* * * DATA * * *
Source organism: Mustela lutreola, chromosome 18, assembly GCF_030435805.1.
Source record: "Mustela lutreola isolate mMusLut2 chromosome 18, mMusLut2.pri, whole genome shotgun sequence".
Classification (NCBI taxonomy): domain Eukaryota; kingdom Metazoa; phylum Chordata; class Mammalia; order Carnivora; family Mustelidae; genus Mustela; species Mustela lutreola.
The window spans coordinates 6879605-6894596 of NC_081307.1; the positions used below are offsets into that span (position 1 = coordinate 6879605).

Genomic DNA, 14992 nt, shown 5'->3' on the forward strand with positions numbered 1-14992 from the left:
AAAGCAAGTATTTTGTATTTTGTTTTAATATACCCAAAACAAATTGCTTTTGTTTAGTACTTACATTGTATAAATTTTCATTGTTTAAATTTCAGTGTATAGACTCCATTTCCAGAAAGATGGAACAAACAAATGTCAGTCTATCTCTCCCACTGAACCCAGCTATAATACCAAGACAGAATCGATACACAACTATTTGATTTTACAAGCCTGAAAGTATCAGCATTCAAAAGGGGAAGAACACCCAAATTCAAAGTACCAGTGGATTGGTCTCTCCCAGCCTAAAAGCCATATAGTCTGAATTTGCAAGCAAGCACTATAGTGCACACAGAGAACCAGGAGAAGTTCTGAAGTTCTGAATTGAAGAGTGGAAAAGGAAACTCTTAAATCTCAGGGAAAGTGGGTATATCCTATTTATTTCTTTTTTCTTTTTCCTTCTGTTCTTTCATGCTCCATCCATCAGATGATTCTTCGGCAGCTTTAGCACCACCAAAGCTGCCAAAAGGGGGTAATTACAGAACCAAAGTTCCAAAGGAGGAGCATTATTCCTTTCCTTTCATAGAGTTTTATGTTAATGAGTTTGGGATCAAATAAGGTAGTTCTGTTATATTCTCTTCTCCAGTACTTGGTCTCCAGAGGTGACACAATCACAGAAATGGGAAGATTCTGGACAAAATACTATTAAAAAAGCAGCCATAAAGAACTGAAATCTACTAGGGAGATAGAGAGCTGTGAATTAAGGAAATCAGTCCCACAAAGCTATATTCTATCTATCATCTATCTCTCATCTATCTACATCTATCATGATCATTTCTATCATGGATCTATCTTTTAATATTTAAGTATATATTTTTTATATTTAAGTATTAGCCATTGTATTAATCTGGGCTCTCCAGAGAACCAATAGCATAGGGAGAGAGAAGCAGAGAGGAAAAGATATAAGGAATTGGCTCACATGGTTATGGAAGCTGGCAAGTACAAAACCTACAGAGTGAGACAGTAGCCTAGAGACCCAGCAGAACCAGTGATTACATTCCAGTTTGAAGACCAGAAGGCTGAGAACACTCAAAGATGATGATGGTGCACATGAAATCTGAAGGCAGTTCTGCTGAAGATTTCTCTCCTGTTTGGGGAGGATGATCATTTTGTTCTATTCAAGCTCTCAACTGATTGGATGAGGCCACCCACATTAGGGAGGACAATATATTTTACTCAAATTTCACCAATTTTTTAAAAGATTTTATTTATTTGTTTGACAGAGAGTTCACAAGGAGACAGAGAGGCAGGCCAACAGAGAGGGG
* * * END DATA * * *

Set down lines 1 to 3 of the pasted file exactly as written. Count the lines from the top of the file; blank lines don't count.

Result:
Source organism: Mustela lutreola, chromosome 18, assembly GCF_030435805.1.
Source record: "Mustela lutreola isolate mMusLut2 chromosome 18, mMusLut2.pri, whole genome shotgun sequence".
Classification (NCBI taxonomy): domain Eukaryota; kingdom Metazoa; phylum Chordata; class Mammalia; order Carnivora; family Mustelidae; genus Mustela; species Mustela lutreola.